Group wants public to learn about Japanese Knotweed

Japanese Knotweed along the Salmon River Estuary in Oswego County. Photo by Rob Williams
Japanese Knotweed along the Salmon River Estuary in Oswego County.
Photo by Rob Williams

The Salmon River, a major tributary in the eastern basin of Lake Ontario, is a valuable economic and natural resource worthy of protection from the habitat-altering impacts of Japanese Knotweed, an invasive species.

Japanese Knotweed, an invasive plant native to Asia, is an unwelcome plant beginning to dominate the shores of the Salmon River. 

With its ability to grow more than 10 feet high, Japanese Knotweed has become a major obstacle to fishing enthusiasts by blocking access to the Salmon Rivers banks.  

Even worse is its ability to spread quickly and alter the natural ecosystem that supports the rivers fishery and the downstream estuary. 

Instinctively, users of the Salmon River attempt to clear paths in an effort to gain access to the river. The Knotweed plants are cut down by hand or mowed with much of the plant fragments getting directly into the water. 

The problem is that the primary way in which this plant spreads is through the germination of plant fragments. Anglers and river enthusiasts cutting and trampling Knotweed to access the river only increases the problem.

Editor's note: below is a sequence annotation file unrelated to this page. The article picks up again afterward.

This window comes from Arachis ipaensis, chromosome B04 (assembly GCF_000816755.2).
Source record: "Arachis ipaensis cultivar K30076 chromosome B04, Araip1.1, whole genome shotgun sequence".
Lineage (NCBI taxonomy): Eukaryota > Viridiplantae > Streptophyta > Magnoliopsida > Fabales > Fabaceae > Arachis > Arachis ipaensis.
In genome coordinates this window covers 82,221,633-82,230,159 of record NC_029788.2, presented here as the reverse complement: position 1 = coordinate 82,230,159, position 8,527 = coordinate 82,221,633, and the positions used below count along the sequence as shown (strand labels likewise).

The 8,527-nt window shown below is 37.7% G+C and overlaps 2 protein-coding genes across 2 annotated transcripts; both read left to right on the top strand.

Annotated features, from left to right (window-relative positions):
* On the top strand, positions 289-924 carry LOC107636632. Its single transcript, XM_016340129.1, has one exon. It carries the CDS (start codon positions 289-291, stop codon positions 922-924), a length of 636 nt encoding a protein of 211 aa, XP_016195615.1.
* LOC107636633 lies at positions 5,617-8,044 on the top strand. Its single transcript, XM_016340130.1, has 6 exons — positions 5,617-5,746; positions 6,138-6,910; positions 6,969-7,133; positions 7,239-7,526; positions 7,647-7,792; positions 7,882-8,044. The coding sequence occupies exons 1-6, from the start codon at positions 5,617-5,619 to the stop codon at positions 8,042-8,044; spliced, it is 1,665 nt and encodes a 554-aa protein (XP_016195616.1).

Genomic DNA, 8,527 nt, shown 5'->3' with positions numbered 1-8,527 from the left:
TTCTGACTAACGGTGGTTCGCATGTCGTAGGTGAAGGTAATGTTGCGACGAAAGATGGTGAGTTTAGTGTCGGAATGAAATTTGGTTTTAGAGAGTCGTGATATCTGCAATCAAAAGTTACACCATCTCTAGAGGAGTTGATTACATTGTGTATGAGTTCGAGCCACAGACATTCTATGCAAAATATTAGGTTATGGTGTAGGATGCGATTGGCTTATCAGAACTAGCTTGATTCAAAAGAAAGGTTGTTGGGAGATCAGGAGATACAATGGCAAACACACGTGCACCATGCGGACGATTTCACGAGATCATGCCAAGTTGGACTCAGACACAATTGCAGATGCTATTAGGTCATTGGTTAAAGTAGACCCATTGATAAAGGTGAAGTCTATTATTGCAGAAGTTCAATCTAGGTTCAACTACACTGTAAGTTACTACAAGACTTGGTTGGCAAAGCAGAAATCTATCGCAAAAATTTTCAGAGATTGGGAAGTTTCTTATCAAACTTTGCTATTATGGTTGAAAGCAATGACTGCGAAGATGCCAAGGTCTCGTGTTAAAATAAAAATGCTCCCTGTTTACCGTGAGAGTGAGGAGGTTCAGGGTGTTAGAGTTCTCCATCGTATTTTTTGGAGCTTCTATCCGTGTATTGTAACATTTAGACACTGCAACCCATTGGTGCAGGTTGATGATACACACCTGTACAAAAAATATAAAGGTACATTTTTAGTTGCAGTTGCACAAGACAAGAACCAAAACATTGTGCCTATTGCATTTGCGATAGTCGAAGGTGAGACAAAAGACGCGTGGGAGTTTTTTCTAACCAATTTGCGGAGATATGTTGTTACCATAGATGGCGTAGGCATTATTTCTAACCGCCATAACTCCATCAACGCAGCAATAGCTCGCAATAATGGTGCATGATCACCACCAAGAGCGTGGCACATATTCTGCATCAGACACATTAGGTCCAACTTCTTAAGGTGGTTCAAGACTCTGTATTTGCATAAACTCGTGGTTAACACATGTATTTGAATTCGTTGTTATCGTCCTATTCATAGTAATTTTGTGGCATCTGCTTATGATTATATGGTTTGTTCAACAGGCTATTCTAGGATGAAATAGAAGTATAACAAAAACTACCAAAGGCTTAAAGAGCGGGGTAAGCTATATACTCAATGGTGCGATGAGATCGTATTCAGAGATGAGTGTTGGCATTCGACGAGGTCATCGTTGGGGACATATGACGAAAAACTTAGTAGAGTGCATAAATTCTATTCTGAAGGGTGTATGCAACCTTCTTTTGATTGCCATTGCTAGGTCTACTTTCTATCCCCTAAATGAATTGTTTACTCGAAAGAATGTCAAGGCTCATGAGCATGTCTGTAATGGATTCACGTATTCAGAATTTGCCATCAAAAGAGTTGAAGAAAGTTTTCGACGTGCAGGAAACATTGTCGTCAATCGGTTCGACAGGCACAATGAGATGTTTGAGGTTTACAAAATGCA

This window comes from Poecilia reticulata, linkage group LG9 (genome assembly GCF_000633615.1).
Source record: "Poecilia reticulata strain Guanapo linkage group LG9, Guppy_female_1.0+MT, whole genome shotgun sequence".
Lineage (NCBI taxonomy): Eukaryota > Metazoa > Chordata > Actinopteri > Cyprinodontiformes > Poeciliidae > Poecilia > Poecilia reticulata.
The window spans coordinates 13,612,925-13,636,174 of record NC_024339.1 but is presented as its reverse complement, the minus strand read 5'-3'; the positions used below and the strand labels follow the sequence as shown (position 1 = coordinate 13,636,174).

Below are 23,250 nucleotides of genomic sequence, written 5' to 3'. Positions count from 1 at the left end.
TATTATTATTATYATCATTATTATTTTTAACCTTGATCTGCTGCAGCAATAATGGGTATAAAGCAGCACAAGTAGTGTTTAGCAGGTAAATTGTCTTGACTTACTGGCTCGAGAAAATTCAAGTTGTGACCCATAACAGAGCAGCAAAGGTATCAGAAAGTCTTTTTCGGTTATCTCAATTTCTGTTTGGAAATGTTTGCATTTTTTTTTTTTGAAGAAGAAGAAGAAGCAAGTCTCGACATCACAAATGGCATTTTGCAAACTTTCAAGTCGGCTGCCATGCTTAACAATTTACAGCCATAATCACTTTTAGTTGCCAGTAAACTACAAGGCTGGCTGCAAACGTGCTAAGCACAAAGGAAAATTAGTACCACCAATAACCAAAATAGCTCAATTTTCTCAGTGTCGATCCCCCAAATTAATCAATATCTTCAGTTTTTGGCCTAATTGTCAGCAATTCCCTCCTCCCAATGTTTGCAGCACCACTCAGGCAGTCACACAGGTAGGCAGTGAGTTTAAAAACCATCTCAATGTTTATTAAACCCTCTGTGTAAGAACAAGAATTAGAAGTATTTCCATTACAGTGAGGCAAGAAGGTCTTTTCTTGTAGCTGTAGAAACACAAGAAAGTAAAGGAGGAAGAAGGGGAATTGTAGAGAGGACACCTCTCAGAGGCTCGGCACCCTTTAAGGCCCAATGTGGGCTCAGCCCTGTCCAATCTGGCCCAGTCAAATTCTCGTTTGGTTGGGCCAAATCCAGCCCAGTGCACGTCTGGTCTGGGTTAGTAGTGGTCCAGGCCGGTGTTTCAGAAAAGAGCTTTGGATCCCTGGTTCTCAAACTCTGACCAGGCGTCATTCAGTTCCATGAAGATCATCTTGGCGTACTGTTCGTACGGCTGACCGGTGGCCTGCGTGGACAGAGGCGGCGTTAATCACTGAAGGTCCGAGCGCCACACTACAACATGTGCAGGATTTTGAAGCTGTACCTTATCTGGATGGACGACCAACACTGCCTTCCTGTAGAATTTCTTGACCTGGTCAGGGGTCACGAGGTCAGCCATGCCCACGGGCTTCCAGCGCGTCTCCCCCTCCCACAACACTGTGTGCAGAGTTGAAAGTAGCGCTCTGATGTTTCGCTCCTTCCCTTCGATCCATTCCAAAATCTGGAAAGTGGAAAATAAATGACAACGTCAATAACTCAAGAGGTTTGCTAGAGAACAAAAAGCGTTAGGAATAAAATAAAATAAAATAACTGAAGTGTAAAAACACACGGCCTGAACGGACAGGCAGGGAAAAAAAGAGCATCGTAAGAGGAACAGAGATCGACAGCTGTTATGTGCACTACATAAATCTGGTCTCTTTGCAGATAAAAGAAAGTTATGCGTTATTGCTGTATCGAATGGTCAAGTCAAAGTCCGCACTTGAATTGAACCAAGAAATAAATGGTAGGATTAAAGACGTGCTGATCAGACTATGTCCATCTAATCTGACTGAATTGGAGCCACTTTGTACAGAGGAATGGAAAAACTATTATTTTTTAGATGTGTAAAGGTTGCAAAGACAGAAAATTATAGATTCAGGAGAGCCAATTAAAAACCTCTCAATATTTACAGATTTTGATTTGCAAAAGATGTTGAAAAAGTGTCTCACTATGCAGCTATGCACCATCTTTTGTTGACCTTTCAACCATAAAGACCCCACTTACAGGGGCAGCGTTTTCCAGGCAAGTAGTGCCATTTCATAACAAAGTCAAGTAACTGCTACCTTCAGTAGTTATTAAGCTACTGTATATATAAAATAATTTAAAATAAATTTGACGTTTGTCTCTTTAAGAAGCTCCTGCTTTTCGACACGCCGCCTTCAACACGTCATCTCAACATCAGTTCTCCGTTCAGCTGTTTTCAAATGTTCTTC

Representatives of the St. Lawrence – Eastern Lake Ontario Partnership for Regional Invasive Species Management (SLELO-PRISM) are doing their part by implementing a Salmon River Initiative. 

The initiative includes three components; 1) Suppression of Japanese Knotweed, 2) Native Plant Restoration and 3) Public Education & Outreach

Due to the widespread nature of existing Japanese Knotweed populations on the river, total elimination of knotweed is not a realistic goal. However, control and management options do exist, even on a river-wide scale. 

One of the partnerships initial steps is to educate the public and to encourage anglers and users of the river to follow a few simple steps to reduce the spread of knotweed. 

1. Learn to identify the Japanese Knotweed plant.

2. Don’t walk through, trample or otherwise disturb knotweed. 

3. Never allow plants or even small pieces of the plant (fragments) to enter the water, move the plants to higher ground after cutting and allow to dry thoroughly in the sun.

For More Information:  please visit: www.sleloinvasives.org

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